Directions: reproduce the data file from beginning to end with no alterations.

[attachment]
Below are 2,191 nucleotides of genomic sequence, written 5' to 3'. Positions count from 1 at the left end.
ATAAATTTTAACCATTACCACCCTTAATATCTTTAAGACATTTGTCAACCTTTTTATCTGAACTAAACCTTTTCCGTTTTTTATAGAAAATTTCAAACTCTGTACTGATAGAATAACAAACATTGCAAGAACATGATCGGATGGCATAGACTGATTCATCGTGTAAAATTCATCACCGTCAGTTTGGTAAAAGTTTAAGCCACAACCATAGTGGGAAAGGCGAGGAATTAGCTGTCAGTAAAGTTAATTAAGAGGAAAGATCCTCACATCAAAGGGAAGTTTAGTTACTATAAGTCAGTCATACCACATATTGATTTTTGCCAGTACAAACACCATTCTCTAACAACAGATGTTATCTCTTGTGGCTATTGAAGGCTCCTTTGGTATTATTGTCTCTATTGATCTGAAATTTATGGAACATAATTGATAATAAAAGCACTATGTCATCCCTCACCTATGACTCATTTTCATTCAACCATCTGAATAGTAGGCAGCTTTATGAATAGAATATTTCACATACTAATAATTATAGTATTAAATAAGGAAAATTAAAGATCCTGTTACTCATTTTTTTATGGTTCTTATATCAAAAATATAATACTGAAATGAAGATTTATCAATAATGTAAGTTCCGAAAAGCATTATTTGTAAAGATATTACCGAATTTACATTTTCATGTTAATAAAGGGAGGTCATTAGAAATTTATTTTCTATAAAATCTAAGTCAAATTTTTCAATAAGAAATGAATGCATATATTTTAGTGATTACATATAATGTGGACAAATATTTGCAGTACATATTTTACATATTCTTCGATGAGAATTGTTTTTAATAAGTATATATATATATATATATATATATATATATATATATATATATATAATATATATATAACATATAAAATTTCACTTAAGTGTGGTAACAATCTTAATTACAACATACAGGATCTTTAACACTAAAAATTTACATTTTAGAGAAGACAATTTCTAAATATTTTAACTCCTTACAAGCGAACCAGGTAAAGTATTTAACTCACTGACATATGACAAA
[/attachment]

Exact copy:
Below are 2,191 nucleotides of genomic sequence, written 5' to 3'. Positions count from 1 at the left end.
ATAAATTTTAACCATTACCACCCTTAATATCTTTAAGACATTTGTCAACCTTTTTATCTGAACTAAACCTTTTCCGTTTTTTATAGAAAATTTCAAACTCTGTACTGATAGAATAACAAACATTGCAAGAACATGATCGGATGGCATAGACTGATTCATCGTGTAAAATTCATCACCGTCAGTTTGGTAAAAGTTTAAGCCACAACCATAGTGGGAAAGGCGAGGAATTAGCTGTCAGTAAAGTTAATTAAGAGGAAAGATCCTCACATCAAAGGGAAGTTTAGTTACTATAAGTCAGTCATACCACATATTGATTTTTGCCAGTACAAACACCATTCTCTAACAACAGATGTTATCTCTTGTGGCTATTGAAGGCTCCTTTGGTATTATTGTCTCTATTGATCTGAAATTTATGGAACATAATTGATAATAAAAGCACTATGTCATCCCTCACCTATGACTCATTTTCATTCAACCATCTGAATAGTAGGCAGCTTTATGAATAGAATATTTCACATACTAATAATTATAGTATTAAATAAGGAAAATTAAAGATCCTGTTACTCATTTTTTTATGGTTCTTATATCAAAAATATAATACTGAAATGAAGATTTATCAATAATGTAAGTTCCGAAAAGCATTATTTGTAAAGATATTACCGAATTTACATTTTCATGTTAATAAAGGGAGGTCATTAGAAATTTATTTTCTATAAAATCTAAGTCAAATTTTTCAATAAGAAATGAATGCATATATTTTAGTGATTACATATAATGTGGACAAATATTTGCAGTACATATTTTACATATTCTTCGATGAGAATTGTTTTTAATAAGTATATATATATATATATATATATATATATATATATATATATATATAATATATATATAACATATAAAATTTCACTTAAGTGTGGTAACAATCTTAATTACAACATACAGGATCTTTAACACTAAAAATTTACATTTTAGAGAAGACAATTTCTAAATATTTTAACTCCTTACAAGCGAACCAGGTAAAGTATTTAACTCACTGACATATGACAAA